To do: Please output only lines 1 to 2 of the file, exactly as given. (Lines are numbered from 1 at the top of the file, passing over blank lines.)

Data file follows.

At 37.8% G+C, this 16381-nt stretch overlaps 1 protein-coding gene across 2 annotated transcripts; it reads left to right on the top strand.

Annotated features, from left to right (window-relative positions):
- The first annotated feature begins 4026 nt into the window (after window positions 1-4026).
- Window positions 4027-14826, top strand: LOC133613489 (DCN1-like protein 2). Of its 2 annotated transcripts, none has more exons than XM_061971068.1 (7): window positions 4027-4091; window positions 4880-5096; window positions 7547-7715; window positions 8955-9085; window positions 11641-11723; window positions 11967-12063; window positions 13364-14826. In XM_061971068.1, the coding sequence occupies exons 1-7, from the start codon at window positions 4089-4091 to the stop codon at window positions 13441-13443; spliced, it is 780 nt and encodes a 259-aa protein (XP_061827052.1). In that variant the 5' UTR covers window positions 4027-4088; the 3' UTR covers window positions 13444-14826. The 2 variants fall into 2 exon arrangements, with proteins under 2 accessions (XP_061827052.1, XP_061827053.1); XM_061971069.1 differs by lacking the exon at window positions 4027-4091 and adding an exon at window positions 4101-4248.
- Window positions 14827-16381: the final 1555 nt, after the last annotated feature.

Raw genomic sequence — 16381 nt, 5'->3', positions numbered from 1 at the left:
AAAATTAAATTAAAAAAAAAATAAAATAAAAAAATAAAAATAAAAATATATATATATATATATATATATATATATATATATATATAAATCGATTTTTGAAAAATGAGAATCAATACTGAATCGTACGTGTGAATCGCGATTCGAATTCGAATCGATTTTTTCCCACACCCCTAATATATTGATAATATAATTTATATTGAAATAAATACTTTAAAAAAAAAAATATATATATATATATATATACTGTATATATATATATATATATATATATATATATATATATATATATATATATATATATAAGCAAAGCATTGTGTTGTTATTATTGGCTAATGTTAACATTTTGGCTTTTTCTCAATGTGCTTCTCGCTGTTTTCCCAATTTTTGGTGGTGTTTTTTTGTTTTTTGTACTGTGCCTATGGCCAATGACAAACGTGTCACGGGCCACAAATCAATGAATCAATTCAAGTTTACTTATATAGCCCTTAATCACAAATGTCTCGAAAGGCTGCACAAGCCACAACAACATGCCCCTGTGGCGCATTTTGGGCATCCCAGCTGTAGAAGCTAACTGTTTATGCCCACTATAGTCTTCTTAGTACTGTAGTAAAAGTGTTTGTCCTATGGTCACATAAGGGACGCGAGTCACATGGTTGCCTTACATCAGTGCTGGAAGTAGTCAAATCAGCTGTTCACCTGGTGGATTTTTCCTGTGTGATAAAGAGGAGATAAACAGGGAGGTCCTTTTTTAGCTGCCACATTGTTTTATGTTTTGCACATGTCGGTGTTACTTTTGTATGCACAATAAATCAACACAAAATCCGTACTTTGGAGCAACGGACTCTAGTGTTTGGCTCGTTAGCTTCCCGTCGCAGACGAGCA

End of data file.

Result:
At 37.8% G+C, this 16381-nt stretch overlaps 1 protein-coding gene across 2 annotated transcripts; it reads left to right on the top strand.

Annotated features, from left to right (window-relative positions):